Rem Koolhaas, as curator of last year’s Venice Biennale, theorised that the 20th century exploration of modernism coincided with a loss of localised architecture: ‘architecture that was once specific and local has become interchangeable and global.’ Brash and controvertible, Koolhaas’ statement shunned the spirit with which modernist architecture was embraced in many post-war European nations.
Disparate forms of modernism could be seen from Niemeyer’s Brasilia to our very own shores. Though the universal advancements of the structural steel frame and reinforced concrete became the technologies of choice, the underlying stimulus for the modernist embrace was distinctly local. This could be seen most effectively in national infrastructures where the impact of both first and second world wars had instigated a fresh desire for new forms of tectonic and territorial vernaculars. Initiated and funded by the increasingly democratic state, modernists added a more social dimension to infrastructure, often embodied by the physical gateways to a nation. Typologies such as airports, industrial silos and bus stations became more than a means of transport or industrial efficiency, and began to take on the role of 20th century monuments to systematic progress.
At home, architects such as Michael Scott and Desmond Fitzgerald are exceptionally noteworthy amongst the early modernist movement, particularly Scott’s Busáras and Fitzgerald’s Collinstown Airport, which entered the Irish public conscious as both political and architectural entities.
Brought about by a desire to centralise Dublin’s bus services (in contrast to the pre-existing scattering of bus stops along the Liffey’s quays) Busáras would, however, attract a significant reaction within the public realm. Scott’s team designed a sculptural mass, with a corrugated canopy under which arriving buses would wind past a curved viewing space, purposefully diverged from its architectural surrounds such as the Custom House. Lacking the usual ornamentation that came with national monuments pre-independence, the ambition of this prominent building was not comprehensively accepted outside of the artistic establishment; while the use of Irish materials, such as portland stone and Patrick Scotts celebrated mosaics, did little to alleviate the worry that the first precast concrete box-framed building in Ireland would devalue Dublin’s skyline. The Irish Times ran articles criticising and mocking the scheme, citing its huge cost of over a million pounds in 1947.
Scotts re-imagining of modernism in this Irish context was diluted throughout the fraught planning process and in its final form its scale had been drastically reduced, and its function divided between the Department of Welfare and CIE. This compromise had a structural effect in reducing its grandeur as a gateway to Dublin, minimising the amenities such as coffee shops and its vista’s towards the city. It instead became more of a stopping point restricted to the lower levels, with a scarcely accessible rooftop balcony becoming office courtyards. In spite of this, and its poor maintenance, Busáras was a key instigator in the burgeoning alteration of the infrastructural vernacular in Ireland.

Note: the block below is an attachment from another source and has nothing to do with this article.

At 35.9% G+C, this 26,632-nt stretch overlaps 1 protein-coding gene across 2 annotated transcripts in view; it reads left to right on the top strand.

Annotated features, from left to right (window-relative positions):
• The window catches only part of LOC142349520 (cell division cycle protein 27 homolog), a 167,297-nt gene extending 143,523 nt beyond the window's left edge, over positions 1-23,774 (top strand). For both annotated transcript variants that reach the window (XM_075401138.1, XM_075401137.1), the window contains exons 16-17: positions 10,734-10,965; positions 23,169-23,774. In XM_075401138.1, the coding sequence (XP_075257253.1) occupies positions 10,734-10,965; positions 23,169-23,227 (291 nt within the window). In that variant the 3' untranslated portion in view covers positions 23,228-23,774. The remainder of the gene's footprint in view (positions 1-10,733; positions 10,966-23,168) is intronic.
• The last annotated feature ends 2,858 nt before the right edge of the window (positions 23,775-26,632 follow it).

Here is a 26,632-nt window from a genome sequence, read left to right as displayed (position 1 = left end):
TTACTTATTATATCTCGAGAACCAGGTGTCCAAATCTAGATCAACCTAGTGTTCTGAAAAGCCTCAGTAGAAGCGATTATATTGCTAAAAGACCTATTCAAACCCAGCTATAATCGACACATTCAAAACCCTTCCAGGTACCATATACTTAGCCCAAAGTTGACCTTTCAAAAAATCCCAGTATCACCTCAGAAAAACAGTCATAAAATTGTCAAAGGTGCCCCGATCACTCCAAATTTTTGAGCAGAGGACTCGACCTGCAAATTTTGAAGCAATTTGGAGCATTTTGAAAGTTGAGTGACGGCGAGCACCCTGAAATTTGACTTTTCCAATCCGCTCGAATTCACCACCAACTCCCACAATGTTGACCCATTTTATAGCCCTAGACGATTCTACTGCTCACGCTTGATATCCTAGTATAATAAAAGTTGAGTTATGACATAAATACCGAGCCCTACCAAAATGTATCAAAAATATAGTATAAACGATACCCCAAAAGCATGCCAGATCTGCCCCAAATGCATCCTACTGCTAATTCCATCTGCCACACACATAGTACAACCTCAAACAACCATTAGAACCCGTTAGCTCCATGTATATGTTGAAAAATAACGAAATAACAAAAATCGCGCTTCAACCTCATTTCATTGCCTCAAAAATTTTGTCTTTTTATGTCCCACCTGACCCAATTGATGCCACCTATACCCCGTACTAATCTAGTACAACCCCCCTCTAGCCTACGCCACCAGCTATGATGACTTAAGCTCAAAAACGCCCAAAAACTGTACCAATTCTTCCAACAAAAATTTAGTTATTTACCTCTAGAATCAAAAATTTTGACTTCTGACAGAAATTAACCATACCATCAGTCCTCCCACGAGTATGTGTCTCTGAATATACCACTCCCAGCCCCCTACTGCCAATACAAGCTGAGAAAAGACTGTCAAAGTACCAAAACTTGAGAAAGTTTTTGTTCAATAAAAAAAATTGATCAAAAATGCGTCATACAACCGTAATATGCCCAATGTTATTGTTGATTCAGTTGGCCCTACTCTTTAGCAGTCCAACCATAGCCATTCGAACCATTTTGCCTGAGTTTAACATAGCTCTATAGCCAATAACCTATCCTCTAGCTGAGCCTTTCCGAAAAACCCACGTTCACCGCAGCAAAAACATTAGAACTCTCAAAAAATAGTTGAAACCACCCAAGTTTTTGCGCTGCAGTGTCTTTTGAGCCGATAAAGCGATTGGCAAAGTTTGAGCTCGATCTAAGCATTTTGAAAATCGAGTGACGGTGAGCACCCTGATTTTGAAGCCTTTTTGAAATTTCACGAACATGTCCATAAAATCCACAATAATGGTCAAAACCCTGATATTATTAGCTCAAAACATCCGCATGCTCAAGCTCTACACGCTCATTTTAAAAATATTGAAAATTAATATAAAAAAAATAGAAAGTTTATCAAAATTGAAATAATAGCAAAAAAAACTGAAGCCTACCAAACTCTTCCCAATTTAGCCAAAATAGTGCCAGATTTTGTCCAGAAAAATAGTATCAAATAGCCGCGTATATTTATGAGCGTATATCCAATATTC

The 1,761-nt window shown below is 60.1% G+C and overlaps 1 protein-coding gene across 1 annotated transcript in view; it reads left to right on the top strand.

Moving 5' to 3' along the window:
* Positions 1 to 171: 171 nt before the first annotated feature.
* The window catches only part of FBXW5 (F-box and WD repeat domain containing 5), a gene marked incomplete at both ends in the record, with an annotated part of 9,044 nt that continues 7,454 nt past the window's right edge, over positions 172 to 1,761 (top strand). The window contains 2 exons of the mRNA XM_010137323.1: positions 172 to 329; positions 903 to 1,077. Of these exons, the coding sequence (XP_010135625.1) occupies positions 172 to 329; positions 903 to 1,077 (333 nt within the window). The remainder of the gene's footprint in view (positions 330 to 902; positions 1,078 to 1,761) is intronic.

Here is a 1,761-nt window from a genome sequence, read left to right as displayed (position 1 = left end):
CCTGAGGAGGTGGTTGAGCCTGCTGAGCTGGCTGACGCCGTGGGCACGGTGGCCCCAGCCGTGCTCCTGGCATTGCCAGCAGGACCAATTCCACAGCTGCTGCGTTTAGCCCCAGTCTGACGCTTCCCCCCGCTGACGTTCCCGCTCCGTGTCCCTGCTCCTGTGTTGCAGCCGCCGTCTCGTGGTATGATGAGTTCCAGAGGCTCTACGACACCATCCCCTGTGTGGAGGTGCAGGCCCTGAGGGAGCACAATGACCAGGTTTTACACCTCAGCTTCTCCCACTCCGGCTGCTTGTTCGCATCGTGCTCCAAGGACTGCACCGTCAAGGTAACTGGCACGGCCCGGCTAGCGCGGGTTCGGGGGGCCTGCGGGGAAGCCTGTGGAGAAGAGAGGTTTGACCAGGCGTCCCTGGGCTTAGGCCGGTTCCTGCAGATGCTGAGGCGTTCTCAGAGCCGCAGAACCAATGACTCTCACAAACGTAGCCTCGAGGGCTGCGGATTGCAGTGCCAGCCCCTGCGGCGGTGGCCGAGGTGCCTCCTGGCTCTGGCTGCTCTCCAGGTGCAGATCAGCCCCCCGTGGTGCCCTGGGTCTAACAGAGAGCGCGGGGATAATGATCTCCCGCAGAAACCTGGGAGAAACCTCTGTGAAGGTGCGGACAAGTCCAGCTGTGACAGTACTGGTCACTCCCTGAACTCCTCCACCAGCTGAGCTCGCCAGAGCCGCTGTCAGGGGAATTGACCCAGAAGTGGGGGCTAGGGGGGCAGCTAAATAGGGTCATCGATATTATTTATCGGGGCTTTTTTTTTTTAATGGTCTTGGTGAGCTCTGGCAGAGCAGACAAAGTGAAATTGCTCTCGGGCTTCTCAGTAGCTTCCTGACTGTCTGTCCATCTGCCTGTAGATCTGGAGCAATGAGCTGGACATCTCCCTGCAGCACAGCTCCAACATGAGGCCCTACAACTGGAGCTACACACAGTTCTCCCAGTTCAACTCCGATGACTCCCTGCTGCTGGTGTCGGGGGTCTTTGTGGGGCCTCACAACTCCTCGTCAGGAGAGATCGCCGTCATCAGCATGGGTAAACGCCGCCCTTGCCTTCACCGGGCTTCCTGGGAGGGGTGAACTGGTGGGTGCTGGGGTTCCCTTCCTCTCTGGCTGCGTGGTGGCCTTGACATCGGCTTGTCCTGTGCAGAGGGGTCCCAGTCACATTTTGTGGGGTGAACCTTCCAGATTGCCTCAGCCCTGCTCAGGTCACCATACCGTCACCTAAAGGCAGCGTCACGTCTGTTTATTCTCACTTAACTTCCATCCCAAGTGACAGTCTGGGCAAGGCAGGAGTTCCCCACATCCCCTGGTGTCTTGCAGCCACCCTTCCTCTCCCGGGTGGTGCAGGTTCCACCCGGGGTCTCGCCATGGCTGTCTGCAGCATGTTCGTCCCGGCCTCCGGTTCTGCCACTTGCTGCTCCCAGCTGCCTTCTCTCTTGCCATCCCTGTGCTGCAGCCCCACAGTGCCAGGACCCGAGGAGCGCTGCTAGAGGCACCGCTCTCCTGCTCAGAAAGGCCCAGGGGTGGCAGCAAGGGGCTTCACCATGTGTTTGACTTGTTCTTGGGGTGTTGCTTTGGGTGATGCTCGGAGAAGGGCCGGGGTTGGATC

The same too can be easily said about Desmond Fitzgerald’s Collinstown Airport, part of what we now call Dublin Airport. Though limited in its initial public impact by censorship imposed due to Ireland neutral stance in WW2, Fitzgerald’s airport won numerous awards as a modernist pillar to the exciting new age of transport in Ireland. Until 1940, Aer Lingus had been operating a limited service from Balldonnell Aerodrome, and with this new terminal, the national carrier was able to begin flights further than the UK. Capable of facilitating more than 100,000 passengers a year, the terminal conveyed its stature with a long convex elevation facing arriving places, while its concave elevation embraced the front facade. With a smooth modern external finish (drainage being internal), every last detail of the building was architecturally considered. From its ocean-liner luxury brass stairs, to the menus in the restaurant, Fitzgerald and his team with the OPW imagined it from the offing as a true testament to an emerging nation, international in look but distinctly Irish in function. During the recent celebrations of its 75th year, the still striking building was recalled as a place to which the elite would travel to, not just to fly, but also to sit and watch the runway from its plentiful viewing gallery. Although very few flights now depart from its gates, it is still in nostalgic use as DAA and Met Éireann offices, attesting to Fitzgerald’s foresight in the use of structural steel buttressing, which enabled its later expansion and repurposing.
Infra-Éireann, Ireland’s exhibit at Koolhaas’ Venice Biennale worked towards reclaiming these monuments. In an interview with The Architects Journal, curators Gary Boyd and John McLoughlin cited Sean Keating allegorically depicting Ardnacrusha as ‘the passage from the dark night of colonialism to the clear light of independence.’ These projects, when examined with due regard, exemplify the dialectical relationship between the growth of modernism and a desire for a new infrastructural vernacular, void of colonial influence while imbued with a sense of achievement and confidence.